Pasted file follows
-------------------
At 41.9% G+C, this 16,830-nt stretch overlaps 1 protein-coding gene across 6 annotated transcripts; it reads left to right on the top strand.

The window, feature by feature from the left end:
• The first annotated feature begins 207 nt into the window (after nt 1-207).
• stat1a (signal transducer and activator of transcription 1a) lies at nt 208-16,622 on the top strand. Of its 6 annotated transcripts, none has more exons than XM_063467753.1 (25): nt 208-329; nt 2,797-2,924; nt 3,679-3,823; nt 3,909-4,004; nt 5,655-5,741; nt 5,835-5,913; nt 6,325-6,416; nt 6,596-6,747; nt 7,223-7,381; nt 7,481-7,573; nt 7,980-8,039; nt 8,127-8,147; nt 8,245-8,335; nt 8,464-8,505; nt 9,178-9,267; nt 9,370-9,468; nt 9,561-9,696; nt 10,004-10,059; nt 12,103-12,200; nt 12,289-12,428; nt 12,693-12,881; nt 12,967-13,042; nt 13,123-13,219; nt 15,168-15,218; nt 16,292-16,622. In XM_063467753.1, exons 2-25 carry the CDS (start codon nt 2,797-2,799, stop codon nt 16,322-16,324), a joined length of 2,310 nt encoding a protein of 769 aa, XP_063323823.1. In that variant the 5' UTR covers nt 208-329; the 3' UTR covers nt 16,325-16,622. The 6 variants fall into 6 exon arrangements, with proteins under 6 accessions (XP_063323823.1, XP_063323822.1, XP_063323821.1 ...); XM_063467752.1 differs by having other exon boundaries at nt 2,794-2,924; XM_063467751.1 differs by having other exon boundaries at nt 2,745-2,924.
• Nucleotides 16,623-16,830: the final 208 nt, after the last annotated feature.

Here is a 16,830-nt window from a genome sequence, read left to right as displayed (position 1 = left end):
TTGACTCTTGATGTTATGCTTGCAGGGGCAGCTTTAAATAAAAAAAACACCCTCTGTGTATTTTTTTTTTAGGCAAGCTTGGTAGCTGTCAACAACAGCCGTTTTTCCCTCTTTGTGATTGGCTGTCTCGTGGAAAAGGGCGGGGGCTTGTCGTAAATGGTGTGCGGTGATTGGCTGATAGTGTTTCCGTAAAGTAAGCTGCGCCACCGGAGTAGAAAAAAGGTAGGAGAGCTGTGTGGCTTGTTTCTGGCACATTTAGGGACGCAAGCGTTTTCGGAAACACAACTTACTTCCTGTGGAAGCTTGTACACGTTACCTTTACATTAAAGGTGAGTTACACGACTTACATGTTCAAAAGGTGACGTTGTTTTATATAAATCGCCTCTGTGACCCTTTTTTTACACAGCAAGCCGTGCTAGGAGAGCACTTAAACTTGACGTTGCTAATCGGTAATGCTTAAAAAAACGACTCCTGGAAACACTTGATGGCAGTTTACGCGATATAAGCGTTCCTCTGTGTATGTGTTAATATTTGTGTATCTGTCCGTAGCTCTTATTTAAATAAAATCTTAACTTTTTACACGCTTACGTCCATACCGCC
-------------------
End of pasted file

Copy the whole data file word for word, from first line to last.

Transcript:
At 41.9% G+C, this 16,830-nt stretch overlaps 1 protein-coding gene across 6 annotated transcripts; it reads left to right on the top strand.

The window, feature by feature from the left end:
• The first annotated feature begins 207 nt into the window (after nt 1-207).
• stat1a (signal transducer and activator of transcription 1a) lies at nt 208-16,622 on the top strand. Of its 6 annotated transcripts, none has more exons than XM_063467753.1 (25): nt 208-329; nt 2,797-2,924; nt 3,679-3,823; nt 3,909-4,004; nt 5,655-5,741; nt 5,835-5,913; nt 6,325-6,416; nt 6,596-6,747; nt 7,223-7,381; nt 7,481-7,573; nt 7,980-8,039; nt 8,127-8,147; nt 8,245-8,335; nt 8,464-8,505; nt 9,178-9,267; nt 9,370-9,468; nt 9,561-9,696; nt 10,004-10,059; nt 12,103-12,200; nt 12,289-12,428; nt 12,693-12,881; nt 12,967-13,042; nt 13,123-13,219; nt 15,168-15,218; nt 16,292-16,622. In XM_063467753.1, exons 2-25 carry the CDS (start codon nt 2,797-2,799, stop codon nt 16,322-16,324), a joined length of 2,310 nt encoding a protein of 769 aa, XP_063323823.1. In that variant the 5' UTR covers nt 208-329; the 3' UTR covers nt 16,325-16,622. The 6 variants fall into 6 exon arrangements, with proteins under 6 accessions (XP_063323823.1, XP_063323822.1, XP_063323821.1 ...); XM_063467752.1 differs by having other exon boundaries at nt 2,794-2,924; XM_063467751.1 differs by having other exon boundaries at nt 2,745-2,924.
• Nucleotides 16,623-16,830: the final 208 nt, after the last annotated feature.

Here is a 16,830-nt window from a genome sequence, read left to right as displayed (position 1 = left end):
TTGACTCTTGATGTTATGCTTGCAGGGGCAGCTTTAAATAAAAAAAACACCCTCTGTGTATTTTTTTTTTAGGCAAGCTTGGTAGCTGTCAACAACAGCCGTTTTTCCCTCTTTGTGATTGGCTGTCTCGTGGAAAAGGGCGGGGGCTTGTCGTAAATGGTGTGCGGTGATTGGCTGATAGTGTTTCCGTAAAGTAAGCTGCGCCACCGGAGTAGAAAAAAGGTAGGAGAGCTGTGTGGCTTGTTTCTGGCACATTTAGGGACGCAAGCGTTTTCGGAAACACAACTTACTTCCTGTGGAAGCTTGTACACGTTACCTTTACATTAAAGGTGAGTTACACGACTTACATGTTCAAAAGGTGACGTTGTTTTATATAAATCGCCTCTGTGACCCTTTTTTTACACAGCAAGCCGTGCTAGGAGAGCACTTAAACTTGACGTTGCTAATCGGTAATGCTTAAAAAAACGACTCCTGGAAACACTTGATGGCAGTTTACGCGATATAAGCGTTCCTCTGTGTATGTGTTAATATTTGTGTATCTGTCCGTAGCTCTTATTTAAATAAAATCTTAACTTTTTACACGCTTACGTCCATACCGCC